(This article was originally published October 6 on Dan Gjelten’s Confluence blog.)
In the past few days, the trees along the Mississippi River near our house have exploded in color, practically overnight. While we’ve had a couple of warmer than normal days in the high 70’s, today the high will hardly reach 60. The Twin Cities Marathon is over and our local radio station (The Current, 89.3) is talking a lot about “Rocktober,” the fall phenomenon of a rush of artists coming to town before winter sets in.
It was a busy summer, beginning with a bike trip in New York and ending with a flurry of activity. In late August, we put on our annual backyard benefit for Friends of the Mississippi River followed quickly by a weeklong backpacking trip I took to Isle Royale National Park with my brother Tom — reliving a hike we took with our father in 1964. My wife, Lisa Burke, and I followed that trip with a weekend in Grand Rapids (Minnesota) for live outdoor music at Riverfest, along with a day bike trip on the Mesabi Trail. We’ve also hosted bikers who are riding through and around our area (via the Warmshowers social network that connects touring cyclists with willing hosts.)
Lisa and I had planned one more bike trip, to happen this weekend, one we were very excited about and a way to close out the season (we are not winter bikers). We were going to ride the Mickelson Trail in the Black Hills, a 109-mile trail running north and south between Edgemont and Deadwood. We were going to ride from south to north in two days and then return to the start, a nice four-day, 220-mile ride through the scenic and rugged Black Hills.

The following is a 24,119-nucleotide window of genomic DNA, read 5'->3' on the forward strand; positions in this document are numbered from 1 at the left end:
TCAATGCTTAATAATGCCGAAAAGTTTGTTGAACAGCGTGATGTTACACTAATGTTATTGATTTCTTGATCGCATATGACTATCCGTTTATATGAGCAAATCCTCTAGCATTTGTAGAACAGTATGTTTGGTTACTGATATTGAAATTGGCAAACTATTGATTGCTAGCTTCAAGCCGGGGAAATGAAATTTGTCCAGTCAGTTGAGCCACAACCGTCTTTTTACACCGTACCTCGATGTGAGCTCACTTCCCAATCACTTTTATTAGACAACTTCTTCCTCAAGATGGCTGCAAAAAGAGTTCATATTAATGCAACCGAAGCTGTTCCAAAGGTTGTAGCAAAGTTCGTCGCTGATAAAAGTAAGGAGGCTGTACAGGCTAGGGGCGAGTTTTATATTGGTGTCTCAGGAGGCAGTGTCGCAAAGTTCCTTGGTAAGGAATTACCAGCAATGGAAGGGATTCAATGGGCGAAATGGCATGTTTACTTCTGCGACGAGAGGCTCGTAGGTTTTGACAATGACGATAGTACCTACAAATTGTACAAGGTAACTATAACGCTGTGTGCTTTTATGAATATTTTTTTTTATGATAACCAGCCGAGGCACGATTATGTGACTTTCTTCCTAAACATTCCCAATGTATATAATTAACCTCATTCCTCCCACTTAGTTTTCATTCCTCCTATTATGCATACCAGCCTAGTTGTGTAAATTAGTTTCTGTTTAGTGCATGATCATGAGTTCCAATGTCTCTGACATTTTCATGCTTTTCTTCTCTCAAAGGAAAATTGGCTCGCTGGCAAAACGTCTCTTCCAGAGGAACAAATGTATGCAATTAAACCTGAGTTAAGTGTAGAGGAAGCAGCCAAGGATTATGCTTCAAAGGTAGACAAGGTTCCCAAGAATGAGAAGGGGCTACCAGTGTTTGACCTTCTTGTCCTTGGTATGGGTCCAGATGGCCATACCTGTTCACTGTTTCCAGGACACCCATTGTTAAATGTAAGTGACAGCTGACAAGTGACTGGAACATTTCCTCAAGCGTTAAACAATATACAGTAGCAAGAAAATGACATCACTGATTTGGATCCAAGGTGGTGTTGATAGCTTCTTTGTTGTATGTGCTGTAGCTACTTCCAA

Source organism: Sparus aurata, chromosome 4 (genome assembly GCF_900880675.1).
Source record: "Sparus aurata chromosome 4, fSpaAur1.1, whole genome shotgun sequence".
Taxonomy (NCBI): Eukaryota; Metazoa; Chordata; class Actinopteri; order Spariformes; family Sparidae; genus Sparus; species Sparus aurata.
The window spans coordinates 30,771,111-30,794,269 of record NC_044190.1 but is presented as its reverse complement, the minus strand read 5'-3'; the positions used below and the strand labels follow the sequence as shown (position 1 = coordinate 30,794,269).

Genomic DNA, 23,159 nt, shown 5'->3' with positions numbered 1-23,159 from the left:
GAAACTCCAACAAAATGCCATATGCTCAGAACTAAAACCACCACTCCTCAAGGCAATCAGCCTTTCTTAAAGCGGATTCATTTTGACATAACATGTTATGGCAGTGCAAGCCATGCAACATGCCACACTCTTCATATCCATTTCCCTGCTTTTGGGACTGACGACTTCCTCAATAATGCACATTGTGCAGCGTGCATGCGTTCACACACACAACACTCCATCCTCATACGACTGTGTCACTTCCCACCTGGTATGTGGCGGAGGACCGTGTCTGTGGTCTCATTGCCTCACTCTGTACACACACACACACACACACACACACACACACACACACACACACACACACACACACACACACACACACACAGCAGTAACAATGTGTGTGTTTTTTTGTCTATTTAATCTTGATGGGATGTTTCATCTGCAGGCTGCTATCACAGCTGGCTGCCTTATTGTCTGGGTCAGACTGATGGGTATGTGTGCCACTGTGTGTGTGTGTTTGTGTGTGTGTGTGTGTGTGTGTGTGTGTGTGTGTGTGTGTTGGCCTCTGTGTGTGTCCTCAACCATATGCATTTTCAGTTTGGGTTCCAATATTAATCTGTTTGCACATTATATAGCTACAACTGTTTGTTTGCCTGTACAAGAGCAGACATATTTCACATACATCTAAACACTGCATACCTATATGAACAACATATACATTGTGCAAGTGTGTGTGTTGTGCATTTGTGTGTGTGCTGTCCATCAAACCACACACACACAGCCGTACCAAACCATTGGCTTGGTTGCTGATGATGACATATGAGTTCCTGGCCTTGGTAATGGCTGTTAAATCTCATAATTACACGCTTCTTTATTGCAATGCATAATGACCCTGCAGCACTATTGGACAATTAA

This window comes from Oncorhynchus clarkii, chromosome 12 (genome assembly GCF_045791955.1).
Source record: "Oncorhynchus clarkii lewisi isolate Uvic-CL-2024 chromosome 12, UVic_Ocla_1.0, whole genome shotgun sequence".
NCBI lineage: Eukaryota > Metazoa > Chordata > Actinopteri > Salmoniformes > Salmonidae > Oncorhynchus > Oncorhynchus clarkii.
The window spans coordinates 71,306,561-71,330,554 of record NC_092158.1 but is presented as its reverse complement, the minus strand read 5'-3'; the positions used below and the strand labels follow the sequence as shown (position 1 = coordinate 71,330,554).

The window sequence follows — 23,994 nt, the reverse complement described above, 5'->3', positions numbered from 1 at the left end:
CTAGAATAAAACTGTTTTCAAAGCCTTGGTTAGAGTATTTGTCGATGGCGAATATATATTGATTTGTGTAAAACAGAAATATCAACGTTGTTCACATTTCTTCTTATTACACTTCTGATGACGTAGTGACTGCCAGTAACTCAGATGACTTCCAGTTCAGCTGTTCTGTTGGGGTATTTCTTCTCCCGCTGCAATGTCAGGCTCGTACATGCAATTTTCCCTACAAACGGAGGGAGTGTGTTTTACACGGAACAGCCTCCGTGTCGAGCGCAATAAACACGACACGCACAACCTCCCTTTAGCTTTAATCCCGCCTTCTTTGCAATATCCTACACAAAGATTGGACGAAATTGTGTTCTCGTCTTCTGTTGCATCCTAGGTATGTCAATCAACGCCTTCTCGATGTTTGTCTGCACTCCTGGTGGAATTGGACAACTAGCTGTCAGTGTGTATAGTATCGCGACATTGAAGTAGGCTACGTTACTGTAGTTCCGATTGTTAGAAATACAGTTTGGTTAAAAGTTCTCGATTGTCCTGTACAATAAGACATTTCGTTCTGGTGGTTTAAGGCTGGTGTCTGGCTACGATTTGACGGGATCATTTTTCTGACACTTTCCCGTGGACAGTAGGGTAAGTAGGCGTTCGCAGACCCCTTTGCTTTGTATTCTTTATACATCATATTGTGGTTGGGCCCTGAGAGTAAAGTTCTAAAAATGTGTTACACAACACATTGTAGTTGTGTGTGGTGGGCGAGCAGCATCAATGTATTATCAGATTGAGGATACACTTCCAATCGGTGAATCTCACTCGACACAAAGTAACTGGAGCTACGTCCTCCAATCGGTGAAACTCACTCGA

Throughout the summer, though, we also watched our sweet dog Finn decline and generally slow down from his lifelong love of walking, running, swimming and chasing balls. He turned 15 in August, a very long life for a larger dog. He seemed to be getting skinnier, something that was confirmed when the vet weighed him in September — he’d lost 15 pounds since the spring, about 20 percent of his body weight — a troubling development.
Still, he seems very connected to us, always keeping his eyes on us and mostly not leaving my side, even waiting outside the shower door for me. He has lost his hearing, which probably makes visual contact with us even more important to him.
We considered putting him in a kennel while we went out west — or having a dog sitter live in our house with him, but, in the end, decided it would have been hard on him (and us) to be separated for nearly a week at this stage of his life, so we canceled the trip. The Mickelson Trail will have to wait till next year.
In the meantime, we will enjoy the colors of the leaves in the neighborhood, give Finn lots of pets and treats and make these days as comfortable and pleasant as possible for him. We’ll turn on the heat, light a fire, restring the guitars, read the new books of fall and generally wind down this wonderful summer. We’ll think of the adventures we’ve had and plan those yet to come. We have ideas!